How does a 4-inch iPhone 6c sound to you?

“I think that any iPhone range changes will be left until September, and while I wouldn’t expect any radical changes to the pricing structures or value, the iPhone 5C is currently sitting on the bottom rung of the ladder with a rather pathetic 8 GB of internal storage,” Ewan Spence writes for Forbes.

“While the iPhone 5s does have Touch ID, it does not have the hardware to support Apple Pay, and Cupertino is putting a huge amount of focus on mobile payments. If I was Tim Cook I would want all of my handsets to be Apple Pay compatible. That would require some re-engineering on the 5s,” Spence writes. “Couple that required re-engineering with the loss of the colored polycarbonate styling of the iPhone 5c, add in the continued demand for the smaller four-inch screened smartphone, and the answer is a reworked iPhone 5s with Apple Pay support added into a polycarbonate-based four-inch handset.”

“Arguably this would be seen as a ‘new’ handset rather than a discounted older handset, and that approach makes it an easier sale on the high street by Apple Store staff, carriers, and third-party resellers. It just needs a name to tie it into the ‘new’ Apple ecosystem that differentiates it from the existing handsets and evokes a strong reaction in consumers,” Spence writes. “How does the iPhone 6c sound to you?”

Read more in the full article here.

MacDailyNews Take: While we maintain that “in general, the only people who still think they want a 4-inch iPhone are those who do not yet own a 4.7-inch iPhone 6 or 5.5-inch iPhone 6 Plus,” we absolutely do understand that, not in general, a smaller iPhone does offer certain benefits – pocketability, bringing along GPS for Apple Watch runners and cyclists, etc. (As iPhone 6 Plus users, we do know what it’s like to have one strapped to your arm while running. It’s not small.)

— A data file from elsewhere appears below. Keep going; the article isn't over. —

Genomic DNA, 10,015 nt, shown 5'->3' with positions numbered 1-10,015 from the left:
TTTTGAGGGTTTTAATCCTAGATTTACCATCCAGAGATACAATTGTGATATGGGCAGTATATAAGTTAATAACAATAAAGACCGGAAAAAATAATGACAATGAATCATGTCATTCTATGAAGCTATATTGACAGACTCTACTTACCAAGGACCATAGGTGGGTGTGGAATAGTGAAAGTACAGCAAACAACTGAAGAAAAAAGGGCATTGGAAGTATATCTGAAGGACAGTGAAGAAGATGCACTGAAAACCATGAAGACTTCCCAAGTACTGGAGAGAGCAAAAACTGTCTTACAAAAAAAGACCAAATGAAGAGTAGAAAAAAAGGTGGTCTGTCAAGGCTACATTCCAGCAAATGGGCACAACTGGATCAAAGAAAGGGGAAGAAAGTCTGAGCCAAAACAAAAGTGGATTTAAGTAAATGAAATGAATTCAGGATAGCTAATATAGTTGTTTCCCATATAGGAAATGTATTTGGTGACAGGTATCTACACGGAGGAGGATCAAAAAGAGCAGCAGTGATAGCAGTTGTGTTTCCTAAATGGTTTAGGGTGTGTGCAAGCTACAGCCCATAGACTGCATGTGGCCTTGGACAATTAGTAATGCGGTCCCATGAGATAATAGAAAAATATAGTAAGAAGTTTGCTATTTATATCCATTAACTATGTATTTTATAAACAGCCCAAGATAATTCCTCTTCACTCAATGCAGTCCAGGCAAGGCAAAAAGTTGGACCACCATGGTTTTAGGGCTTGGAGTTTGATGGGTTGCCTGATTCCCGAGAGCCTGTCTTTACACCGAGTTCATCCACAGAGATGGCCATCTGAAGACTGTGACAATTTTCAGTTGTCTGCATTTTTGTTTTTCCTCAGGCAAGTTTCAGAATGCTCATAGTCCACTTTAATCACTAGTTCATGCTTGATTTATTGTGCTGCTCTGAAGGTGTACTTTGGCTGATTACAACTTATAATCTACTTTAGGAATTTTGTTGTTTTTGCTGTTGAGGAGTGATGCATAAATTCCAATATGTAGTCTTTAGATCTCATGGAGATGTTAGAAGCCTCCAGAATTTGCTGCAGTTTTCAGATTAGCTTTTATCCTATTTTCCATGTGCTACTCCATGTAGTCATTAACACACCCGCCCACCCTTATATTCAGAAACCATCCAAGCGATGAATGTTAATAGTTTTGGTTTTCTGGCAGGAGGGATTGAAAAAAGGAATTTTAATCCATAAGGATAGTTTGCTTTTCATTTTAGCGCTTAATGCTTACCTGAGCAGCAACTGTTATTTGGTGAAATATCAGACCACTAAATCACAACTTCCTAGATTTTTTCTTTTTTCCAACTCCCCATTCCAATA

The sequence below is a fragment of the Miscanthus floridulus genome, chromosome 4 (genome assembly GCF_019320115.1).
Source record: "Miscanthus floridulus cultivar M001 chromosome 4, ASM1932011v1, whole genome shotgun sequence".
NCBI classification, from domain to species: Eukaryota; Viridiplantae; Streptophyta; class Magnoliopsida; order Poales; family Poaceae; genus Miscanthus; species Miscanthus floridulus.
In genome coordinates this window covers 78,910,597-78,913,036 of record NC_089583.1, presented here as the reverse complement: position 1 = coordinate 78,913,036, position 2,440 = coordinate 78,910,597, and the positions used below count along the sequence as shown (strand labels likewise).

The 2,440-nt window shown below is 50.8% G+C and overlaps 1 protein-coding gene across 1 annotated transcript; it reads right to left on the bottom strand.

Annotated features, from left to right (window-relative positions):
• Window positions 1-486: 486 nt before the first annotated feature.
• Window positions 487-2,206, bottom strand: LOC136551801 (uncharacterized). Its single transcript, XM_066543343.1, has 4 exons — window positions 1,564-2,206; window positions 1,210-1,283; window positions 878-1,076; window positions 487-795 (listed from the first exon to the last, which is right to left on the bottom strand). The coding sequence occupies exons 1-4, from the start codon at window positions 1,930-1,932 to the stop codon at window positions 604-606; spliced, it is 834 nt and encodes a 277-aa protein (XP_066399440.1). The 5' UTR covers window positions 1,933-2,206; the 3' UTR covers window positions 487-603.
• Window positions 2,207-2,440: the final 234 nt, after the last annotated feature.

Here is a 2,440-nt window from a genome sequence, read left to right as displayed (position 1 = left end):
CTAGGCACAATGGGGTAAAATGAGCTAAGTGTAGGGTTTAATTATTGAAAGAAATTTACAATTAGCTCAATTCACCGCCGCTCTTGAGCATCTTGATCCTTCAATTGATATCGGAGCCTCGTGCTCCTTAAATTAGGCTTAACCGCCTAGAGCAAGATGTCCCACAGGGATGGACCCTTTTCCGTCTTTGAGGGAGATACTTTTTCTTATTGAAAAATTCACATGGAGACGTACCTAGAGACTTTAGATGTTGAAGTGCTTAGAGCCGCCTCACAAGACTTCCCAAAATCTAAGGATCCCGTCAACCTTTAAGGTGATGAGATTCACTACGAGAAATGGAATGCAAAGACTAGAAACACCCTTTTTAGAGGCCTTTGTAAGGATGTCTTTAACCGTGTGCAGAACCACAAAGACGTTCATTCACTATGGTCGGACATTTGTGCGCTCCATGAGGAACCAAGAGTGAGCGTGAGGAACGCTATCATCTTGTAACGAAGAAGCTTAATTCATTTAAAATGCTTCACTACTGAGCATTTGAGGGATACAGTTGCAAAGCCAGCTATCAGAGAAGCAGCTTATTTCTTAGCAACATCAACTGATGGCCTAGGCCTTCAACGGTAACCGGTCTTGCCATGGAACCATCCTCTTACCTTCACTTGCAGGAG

What if Apple went even a bit further and made a 4-inch, hard-coated polycarbonate “iPhone 6c” that was just a bit thicker in order to deliver heretofore untold battery life and a certain degree of indestructibility? Any takers?


    1. Yes. Apple is fairly consistent in its practice of continuing the existing iPhone design for a full three years, with minor changes. Therefore…

      iPhone 5s continues and becomes the “free” (with contract) option, in its third and final year. Still a great 64-bit phone.

      iPhone 6 (4.7-inch screen) gets colorful casing, and becomes the “new” iPhone 6c, the middle option starting at $99. It does not necessarily need to be plastic; it can be anodized stamped aluminum, like iPod touch. And speaking of iPod touch, I think there will be a new one this Fall, based on the same design (minus the “phone parts”); maybe it’s time to call it “iPad something.”

      iPhone 6s and 6s Plus at the top of the lineup.

      The following year (for 2016 release) is the year Apple decides if there is sufficient demand for an ongoing “smaller” iPhone. And it will be a new design or a significant upgrade of the 5s design.

    2. While Ewan Spence makes some good points, he undermines his argument in his zeal to make a (rather obvious) point regarding the role of the iPhone 5c and 5s in the evolving iOS ecosystem.

      The Apple Watch offers an Apple Pay solution to tens of millions of existing iPhone 5s users. No need to panic.